California Becomes First U.S. State To Legally Recognize Third Gender

Sunday, October 15, marked an unprecedented date in America's history as California has become the first state to legally recognize the third gender identity.

Based on the "Gender Recognition Act" signed by Gov. Jerry Brown, residents who don't identify as male or female now have the option to choose non-binary on state-issued identity documents, such as birth certificates and driver's licenses. The bill also removes the need to obtain a doctor's statement or appear in court for individuals who want to legally change gender.

(Photo: Dimitar Belchev via Unsplash)

The act was first proposed in January with the aim to "ensure that intersex, transgender, and non-binary people have state-issued identification documents that provide full legal recognition of their accurate gender identity." It was signed by California senators in June and has now been officially signed into law. According to the bill's co-author, Sen. Toni Atkins:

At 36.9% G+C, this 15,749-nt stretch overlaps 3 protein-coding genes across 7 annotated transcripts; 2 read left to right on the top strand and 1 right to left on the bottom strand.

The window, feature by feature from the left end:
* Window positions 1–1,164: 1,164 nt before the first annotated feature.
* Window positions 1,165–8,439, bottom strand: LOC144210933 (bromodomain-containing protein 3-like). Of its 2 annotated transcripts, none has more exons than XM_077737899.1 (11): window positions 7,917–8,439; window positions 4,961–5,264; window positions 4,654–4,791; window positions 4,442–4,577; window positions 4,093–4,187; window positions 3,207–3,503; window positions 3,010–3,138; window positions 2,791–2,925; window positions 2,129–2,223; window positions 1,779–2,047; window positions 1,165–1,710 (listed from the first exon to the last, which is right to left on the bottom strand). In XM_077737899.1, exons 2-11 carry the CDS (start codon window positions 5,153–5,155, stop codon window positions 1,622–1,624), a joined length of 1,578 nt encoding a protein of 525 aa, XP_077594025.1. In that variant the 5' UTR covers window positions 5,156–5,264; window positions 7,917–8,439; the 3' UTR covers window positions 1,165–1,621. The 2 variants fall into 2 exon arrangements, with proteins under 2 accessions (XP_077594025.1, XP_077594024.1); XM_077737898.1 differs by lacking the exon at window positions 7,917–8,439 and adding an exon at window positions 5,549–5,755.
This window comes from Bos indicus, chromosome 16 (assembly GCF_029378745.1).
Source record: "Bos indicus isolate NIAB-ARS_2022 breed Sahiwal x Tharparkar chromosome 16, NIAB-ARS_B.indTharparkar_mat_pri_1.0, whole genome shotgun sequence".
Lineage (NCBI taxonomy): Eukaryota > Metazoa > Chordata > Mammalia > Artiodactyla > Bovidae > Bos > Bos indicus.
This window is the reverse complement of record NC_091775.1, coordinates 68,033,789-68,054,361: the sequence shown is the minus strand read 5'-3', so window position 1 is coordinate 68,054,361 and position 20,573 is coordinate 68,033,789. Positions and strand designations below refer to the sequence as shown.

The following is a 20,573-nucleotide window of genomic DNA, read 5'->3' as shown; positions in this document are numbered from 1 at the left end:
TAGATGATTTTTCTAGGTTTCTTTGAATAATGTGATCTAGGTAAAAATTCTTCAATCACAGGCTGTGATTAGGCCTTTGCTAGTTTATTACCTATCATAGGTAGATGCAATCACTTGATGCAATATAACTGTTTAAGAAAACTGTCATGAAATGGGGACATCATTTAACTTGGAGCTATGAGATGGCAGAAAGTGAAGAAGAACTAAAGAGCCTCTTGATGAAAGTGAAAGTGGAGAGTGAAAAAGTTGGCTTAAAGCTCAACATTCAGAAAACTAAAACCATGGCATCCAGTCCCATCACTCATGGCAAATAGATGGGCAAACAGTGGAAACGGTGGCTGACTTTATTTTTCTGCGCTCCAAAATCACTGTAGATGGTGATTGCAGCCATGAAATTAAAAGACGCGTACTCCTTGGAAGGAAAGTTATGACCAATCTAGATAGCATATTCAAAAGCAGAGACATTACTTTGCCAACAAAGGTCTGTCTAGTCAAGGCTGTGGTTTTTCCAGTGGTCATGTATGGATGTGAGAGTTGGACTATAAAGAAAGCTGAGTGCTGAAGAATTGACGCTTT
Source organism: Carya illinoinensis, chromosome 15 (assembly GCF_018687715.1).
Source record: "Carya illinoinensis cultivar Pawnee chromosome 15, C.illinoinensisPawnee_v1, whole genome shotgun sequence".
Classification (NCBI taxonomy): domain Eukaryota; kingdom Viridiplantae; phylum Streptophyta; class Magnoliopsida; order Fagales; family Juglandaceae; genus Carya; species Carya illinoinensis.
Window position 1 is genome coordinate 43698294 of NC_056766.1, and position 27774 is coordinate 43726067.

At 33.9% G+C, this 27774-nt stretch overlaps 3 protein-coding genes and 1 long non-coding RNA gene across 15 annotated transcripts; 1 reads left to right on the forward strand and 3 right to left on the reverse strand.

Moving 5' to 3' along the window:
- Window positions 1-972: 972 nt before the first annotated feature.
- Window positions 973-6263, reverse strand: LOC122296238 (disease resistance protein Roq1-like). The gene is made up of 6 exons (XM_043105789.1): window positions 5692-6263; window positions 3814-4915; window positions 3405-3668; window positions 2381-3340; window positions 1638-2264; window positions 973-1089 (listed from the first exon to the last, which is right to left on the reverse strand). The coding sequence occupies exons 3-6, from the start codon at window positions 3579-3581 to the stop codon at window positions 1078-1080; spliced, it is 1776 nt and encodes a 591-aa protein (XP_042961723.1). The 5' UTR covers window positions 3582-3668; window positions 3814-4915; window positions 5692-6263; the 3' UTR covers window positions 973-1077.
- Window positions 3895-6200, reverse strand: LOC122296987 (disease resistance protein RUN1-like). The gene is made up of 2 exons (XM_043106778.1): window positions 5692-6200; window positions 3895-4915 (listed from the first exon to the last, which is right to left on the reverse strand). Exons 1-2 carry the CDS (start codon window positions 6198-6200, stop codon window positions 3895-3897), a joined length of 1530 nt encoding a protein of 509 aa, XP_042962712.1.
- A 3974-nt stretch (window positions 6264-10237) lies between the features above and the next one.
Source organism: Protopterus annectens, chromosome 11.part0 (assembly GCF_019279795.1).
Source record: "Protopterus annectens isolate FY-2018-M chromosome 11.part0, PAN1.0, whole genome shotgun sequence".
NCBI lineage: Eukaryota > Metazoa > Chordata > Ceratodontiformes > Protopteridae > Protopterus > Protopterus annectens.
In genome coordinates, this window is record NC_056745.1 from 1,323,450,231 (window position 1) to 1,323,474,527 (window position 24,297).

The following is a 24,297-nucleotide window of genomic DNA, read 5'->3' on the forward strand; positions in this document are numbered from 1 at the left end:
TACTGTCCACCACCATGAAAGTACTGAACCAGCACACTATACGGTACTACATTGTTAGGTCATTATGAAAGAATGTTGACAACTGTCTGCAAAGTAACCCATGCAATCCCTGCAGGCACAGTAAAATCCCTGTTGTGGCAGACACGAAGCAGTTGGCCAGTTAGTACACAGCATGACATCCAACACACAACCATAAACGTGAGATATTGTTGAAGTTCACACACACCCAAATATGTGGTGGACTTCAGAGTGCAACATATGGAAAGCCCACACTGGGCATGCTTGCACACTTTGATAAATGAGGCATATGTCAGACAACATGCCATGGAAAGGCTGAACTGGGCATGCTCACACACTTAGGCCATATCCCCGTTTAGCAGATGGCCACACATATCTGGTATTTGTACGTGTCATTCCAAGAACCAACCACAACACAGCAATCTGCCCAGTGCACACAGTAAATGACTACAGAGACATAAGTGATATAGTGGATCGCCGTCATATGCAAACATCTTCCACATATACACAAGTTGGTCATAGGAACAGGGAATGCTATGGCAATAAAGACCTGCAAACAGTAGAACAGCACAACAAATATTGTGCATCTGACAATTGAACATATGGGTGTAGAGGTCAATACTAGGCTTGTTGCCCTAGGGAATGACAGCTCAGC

"The Gender Recognition Act will eliminate unnecessary stress and anxiety for many Californians, and it exemplifies the leadership role that our state continues to take in LGBTQ civil rights."

To those who may be confused as to why this is important, think about simple mundane things like traveling – if you're transgender, and your appearance doesn't correspond with the gender that's listed on your license, you can run into quite a bit of trouble with the officials. That's just one out of many examples.

Earlier this year, Canada made the same move by adding "X" option that signifies "gender-neutral" identity to their administrative documents.